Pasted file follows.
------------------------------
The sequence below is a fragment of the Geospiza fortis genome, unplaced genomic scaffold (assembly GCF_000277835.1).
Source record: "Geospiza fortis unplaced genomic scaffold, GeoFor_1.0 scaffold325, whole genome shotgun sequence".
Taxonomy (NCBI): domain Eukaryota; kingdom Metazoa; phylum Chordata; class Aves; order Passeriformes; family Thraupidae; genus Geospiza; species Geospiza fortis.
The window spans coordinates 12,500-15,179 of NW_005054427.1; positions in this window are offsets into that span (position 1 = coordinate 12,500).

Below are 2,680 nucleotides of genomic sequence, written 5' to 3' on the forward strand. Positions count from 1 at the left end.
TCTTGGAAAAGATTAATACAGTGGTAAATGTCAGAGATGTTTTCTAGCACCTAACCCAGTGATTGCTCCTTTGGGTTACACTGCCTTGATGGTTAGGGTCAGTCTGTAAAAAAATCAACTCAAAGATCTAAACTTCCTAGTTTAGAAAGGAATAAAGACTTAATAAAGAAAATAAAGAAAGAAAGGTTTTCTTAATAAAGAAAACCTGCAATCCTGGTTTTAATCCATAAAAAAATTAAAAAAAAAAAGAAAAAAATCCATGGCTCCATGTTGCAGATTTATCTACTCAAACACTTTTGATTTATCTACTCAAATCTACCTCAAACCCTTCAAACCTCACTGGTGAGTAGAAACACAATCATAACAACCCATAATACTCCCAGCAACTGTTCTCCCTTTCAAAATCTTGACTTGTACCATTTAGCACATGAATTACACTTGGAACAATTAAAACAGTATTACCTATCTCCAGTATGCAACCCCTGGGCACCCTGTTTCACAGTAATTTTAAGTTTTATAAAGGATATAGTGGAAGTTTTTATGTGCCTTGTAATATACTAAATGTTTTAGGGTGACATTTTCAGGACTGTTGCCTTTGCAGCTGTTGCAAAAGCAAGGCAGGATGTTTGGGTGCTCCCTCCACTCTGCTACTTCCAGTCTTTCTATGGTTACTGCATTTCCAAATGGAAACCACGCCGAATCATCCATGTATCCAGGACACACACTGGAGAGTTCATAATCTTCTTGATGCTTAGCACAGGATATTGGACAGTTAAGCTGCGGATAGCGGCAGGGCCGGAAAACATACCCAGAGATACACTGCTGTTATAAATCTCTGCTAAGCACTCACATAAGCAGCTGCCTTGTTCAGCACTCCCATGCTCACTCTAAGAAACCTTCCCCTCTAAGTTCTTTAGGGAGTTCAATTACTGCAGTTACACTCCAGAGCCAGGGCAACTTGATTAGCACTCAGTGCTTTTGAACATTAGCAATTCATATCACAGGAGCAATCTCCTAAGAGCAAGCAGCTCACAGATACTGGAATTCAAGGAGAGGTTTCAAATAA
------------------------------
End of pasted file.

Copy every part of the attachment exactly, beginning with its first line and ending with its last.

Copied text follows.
The sequence below is a fragment of the Geospiza fortis genome, unplaced genomic scaffold (assembly GCF_000277835.1).
Source record: "Geospiza fortis unplaced genomic scaffold, GeoFor_1.0 scaffold325, whole genome shotgun sequence".
Taxonomy (NCBI): domain Eukaryota; kingdom Metazoa; phylum Chordata; class Aves; order Passeriformes; family Thraupidae; genus Geospiza; species Geospiza fortis.
The window spans coordinates 12,500-15,179 of NW_005054427.1; positions in this window are offsets into that span (position 1 = coordinate 12,500).

Below are 2,680 nucleotides of genomic sequence, written 5' to 3' on the forward strand. Positions count from 1 at the left end.
TCTTGGAAAAGATTAATACAGTGGTAAATGTCAGAGATGTTTTCTAGCACCTAACCCAGTGATTGCTCCTTTGGGTTACACTGCCTTGATGGTTAGGGTCAGTCTGTAAAAAAATCAACTCAAAGATCTAAACTTCCTAGTTTAGAAAGGAATAAAGACTTAATAAAGAAAATAAAGAAAGAAAGGTTTTCTTAATAAAGAAAACCTGCAATCCTGGTTTTAATCCATAAAAAAATTAAAAAAAAAAAGAAAAAAATCCATGGCTCCATGTTGCAGATTTATCTACTCAAACACTTTTGATTTATCTACTCAAATCTACCTCAAACCCTTCAAACCTCACTGGTGAGTAGAAACACAATCATAACAACCCATAATACTCCCAGCAACTGTTCTCCCTTTCAAAATCTTGACTTGTACCATTTAGCACATGAATTACACTTGGAACAATTAAAACAGTATTACCTATCTCCAGTATGCAACCCCTGGGCACCCTGTTTCACAGTAATTTTAAGTTTTATAAAGGATATAGTGGAAGTTTTTATGTGCCTTGTAATATACTAAATGTTTTAGGGTGACATTTTCAGGACTGTTGCCTTTGCAGCTGTTGCAAAAGCAAGGCAGGATGTTTGGGTGCTCCCTCCACTCTGCTACTTCCAGTCTTTCTATGGTTACTGCATTTCCAAATGGAAACCACGCCGAATCATCCATGTATCCAGGACACACACTGGAGAGTTCATAATCTTCTTGATGCTTAGCACAGGATATTGGACAGTTAAGCTGCGGATAGCGGCAGGGCCGGAAAACATACCCAGAGATACACTGCTGTTATAAATCTCTGCTAAGCACTCACATAAGCAGCTGCCTTGTTCAGCACTCCCATGCTCACTCTAAGAAACCTTCCCCTCTAAGTTCTTTAGGGAGTTCAATTACTGCAGTTACACTCCAGAGCCAGGGCAACTTGATTAGCACTCAGTGCTTTTGAACATTAGCAATTCATATCACAGGAGCAATCTCCTAAGAGCAAGCAGCTCACAGATACTGGAATTCAAGGAGAGGTTTCAAATAA